the information must be the general package of roasting cafe, but there must be more , because the origin of green coffee has big differences.
I hope I am not mistaken.
Thank you for the information
Well explained sir.Am also a coffee Roaster.Does different size of the gauge of the gas work differently.
Hi there, what exactly do you mean by the gas gauge? You can send your technical questions to email@example.com.
Just read an article from Ferris Coffee Company about the different tossing levels. They mentioned that a lighter roast will bring out more of the floral and fruit notes of the bean whereas a medium roast accentuates more nutty and chocolate flavors. All may be meant under acidity, but specifics would be more helpful to readers who may not be able to put a flavor definition to ‘acidity’. Thanks
Thank for a wonderful sharing. After reading, I understand how important each roast level can affect the coffee’s taste and quality in the end-product. I can’t wait to make my dark-roast anyway 😀 Love the bitter sweet taste though!
You are doing great here about roasting description and i also believe arabica bean can give better roasting experience as well.
Thank you for your sharing information and knowledge.i used in my seminar at university about “introduction to coffee;from farm to cup” 🙂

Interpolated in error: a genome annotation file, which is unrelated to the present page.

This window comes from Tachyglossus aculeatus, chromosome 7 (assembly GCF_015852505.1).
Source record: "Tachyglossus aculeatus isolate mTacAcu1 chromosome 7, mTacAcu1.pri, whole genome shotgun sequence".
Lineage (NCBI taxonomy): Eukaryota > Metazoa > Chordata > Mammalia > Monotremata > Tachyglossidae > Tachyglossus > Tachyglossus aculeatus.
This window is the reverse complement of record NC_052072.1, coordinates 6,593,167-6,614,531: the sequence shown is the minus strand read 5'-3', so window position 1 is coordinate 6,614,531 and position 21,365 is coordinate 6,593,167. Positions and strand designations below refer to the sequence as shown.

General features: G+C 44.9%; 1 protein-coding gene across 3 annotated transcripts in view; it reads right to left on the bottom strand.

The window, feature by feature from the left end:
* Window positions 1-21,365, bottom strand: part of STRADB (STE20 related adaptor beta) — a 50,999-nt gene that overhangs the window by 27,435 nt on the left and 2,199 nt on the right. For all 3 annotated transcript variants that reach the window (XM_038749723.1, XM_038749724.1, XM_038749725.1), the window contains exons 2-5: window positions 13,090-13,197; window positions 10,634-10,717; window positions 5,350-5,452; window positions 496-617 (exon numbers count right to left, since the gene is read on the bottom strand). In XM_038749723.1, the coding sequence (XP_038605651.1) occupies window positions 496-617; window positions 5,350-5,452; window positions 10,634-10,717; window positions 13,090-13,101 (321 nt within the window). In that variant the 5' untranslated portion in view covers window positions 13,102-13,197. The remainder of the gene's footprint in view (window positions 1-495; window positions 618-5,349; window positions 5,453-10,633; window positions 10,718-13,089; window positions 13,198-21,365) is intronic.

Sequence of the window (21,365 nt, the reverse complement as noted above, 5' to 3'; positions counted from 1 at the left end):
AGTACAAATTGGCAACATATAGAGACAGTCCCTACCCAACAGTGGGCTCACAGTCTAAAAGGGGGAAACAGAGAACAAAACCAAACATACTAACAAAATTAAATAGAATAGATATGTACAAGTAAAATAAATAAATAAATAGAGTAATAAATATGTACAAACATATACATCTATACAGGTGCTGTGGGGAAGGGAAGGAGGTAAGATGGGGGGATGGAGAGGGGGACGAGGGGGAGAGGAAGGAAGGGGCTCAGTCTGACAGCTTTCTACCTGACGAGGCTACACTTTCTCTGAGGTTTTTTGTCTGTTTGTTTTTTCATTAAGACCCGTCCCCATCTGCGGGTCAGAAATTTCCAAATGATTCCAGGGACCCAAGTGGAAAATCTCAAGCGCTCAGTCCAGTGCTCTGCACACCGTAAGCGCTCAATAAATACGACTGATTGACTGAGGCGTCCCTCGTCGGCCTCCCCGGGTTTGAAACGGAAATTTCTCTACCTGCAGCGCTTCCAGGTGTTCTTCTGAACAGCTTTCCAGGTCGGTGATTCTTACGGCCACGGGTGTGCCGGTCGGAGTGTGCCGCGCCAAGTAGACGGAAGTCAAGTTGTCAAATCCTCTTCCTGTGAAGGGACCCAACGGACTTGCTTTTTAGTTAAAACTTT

I love a dark roast…always! When I was younger it was light roast and lots of sugar. Now that I’m much older…lol. I love and appreciate the dark roast blend.
Which has more caffeine? Light dark or medium roast. U state more oils come out with dark roast. Does that mean more caffeine?
Hi Debbie, thank you for your comment! We asked our ambassador Willem Boot to answer your question. He said the following: “Cafeïne has a very high flash point and the roast level does not influence the cafeine content of the bean or of the final brew. Any significant variation would require a roasting temperature above 600° F. Since temperatures rarely exceed 470° F, a bean’s caffeine content remains relatively static across all roast levels. The formation of oils on the bean is a separate phenomenon and has no relevance to the caffeine content.”
We hope this answers your question. Happy roasting!